The DACM Office also provides tuition assistance for individual courses or towards STEM-related degrees if you prefer to go that route. Our Acquisition Tuition Assistance Program provides tuition, laboratory and technology fees, within limits, to AAW civilians, military occupational specialty 51 contracting (51C) noncommissioned officers, and flexible length and renewable-term technical-appointment employees in DOD laboratories designated as Science and Technology Reinvention Laboratories (STRLs). The STRL program is “a new workforce shaping pilot program that provides the STRL lab directors the authority to dynamically shape the mix of technical skills and expertise,” according to DOD.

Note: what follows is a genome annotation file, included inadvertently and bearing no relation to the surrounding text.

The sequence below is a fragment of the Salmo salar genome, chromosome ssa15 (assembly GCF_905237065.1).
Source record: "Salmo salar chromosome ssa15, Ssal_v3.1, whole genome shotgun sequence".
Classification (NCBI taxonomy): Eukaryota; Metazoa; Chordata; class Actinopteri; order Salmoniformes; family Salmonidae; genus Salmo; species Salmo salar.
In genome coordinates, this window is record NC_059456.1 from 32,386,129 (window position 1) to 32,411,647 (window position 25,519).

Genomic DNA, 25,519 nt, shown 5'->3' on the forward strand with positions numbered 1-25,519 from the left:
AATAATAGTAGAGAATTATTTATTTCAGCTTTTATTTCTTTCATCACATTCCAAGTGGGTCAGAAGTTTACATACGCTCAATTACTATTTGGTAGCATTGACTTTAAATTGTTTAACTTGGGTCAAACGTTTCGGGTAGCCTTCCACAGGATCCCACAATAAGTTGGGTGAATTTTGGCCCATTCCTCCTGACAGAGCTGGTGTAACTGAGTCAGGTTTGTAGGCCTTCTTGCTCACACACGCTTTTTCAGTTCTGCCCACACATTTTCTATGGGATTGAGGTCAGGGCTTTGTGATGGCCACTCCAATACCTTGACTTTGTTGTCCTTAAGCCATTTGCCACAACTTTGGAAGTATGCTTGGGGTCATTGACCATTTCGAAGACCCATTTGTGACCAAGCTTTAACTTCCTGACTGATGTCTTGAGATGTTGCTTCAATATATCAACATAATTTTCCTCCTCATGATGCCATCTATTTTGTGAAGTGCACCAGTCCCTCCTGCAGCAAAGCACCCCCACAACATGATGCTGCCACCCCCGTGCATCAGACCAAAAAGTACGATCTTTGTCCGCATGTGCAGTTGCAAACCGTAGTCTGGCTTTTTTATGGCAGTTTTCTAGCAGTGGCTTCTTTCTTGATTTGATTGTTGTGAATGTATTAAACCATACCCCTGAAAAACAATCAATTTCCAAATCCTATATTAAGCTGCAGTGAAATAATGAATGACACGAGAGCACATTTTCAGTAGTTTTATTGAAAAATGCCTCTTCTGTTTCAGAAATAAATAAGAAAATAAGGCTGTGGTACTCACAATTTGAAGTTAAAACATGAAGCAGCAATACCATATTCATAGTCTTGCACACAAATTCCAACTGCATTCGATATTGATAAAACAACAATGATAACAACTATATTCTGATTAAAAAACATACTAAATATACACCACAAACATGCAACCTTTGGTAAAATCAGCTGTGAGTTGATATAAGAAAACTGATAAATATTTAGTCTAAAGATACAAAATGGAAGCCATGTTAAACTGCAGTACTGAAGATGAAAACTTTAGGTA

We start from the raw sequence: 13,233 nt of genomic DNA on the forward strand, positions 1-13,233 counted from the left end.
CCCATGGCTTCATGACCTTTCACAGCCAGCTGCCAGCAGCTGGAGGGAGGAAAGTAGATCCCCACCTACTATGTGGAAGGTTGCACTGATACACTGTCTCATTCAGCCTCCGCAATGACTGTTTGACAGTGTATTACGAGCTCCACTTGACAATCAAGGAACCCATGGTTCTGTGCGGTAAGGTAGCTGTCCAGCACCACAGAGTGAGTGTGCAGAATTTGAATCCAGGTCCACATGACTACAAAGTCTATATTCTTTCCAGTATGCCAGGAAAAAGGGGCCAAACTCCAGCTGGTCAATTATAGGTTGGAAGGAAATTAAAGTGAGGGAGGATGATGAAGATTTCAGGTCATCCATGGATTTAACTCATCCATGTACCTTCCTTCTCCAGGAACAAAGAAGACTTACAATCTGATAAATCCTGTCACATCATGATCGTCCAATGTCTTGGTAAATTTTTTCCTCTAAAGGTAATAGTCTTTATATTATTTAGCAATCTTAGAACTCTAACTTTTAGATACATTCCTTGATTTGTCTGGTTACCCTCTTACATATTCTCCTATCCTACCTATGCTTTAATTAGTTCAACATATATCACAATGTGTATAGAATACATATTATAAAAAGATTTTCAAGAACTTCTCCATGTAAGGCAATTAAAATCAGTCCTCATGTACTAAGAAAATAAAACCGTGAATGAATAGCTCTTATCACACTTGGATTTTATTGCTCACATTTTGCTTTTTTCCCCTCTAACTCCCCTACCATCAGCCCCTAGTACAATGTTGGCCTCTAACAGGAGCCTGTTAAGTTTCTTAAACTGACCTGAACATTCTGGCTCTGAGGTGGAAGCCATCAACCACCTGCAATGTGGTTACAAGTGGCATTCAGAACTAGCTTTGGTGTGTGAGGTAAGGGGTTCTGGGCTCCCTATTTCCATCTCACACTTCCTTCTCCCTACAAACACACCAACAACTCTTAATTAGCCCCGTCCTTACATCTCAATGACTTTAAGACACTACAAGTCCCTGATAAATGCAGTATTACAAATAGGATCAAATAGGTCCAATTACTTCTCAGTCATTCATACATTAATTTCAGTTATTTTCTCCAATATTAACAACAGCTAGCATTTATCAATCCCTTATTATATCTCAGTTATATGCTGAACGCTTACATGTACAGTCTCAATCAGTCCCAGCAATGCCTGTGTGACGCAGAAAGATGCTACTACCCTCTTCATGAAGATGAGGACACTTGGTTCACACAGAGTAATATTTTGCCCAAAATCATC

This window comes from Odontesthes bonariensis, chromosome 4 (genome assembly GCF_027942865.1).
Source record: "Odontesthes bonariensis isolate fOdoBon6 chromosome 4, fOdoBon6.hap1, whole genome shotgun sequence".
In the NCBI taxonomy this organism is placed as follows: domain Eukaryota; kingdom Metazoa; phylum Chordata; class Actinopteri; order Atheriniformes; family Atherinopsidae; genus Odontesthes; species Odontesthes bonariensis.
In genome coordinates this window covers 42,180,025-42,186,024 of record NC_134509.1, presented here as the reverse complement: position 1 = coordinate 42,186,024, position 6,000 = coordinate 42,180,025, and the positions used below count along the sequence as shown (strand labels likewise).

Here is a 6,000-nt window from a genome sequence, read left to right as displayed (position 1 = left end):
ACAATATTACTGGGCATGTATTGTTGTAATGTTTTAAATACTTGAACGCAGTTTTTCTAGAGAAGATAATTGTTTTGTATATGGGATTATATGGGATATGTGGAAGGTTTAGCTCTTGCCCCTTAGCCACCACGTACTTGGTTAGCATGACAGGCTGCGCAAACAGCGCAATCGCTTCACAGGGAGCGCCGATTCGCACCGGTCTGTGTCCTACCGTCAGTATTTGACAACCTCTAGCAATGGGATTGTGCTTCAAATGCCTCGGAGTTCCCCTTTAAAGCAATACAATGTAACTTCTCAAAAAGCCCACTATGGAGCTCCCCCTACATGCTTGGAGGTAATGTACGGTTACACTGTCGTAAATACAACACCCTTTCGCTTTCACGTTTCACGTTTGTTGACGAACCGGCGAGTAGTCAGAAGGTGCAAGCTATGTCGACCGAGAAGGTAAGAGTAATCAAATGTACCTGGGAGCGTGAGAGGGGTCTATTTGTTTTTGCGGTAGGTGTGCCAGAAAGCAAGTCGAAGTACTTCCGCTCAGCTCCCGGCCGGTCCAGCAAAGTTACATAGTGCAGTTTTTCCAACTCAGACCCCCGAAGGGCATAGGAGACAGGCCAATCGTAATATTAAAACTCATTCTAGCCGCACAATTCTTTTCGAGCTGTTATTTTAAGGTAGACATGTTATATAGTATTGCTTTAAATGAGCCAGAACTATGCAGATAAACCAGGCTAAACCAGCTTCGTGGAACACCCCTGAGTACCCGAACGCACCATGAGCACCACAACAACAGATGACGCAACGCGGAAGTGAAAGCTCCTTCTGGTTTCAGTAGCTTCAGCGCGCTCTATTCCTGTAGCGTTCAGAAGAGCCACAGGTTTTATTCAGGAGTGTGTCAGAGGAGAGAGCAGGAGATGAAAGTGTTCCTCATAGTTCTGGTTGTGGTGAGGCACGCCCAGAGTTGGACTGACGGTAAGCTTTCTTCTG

The Naval Postgraduate School (NPS) has a renewed focus on STEM in three tracks—engineering, program management and contracting. For officers, Advanced Civil Schooling provides an opportunity to pursue advanced degrees in STEM, whether it’s through attending the NPS or a school of choice. That deep knowledge will be critical to the workforce. “We often constrain technology because we don’t understand it or are un-imaginative on how to employ it,” Bang said.
All of these efforts will enable a new vision for our workforce to modernize in line with industry and in advance of our adversaries. This will look like quickly gathering and conveying data to leaders to enable their decision making, better consumption of data between systems and a flattened and simplified architecture. Our use of a continuous learning model, and a well-educated and well-trained workforce is what will get us through 2023—the year of digital transformation for the Army.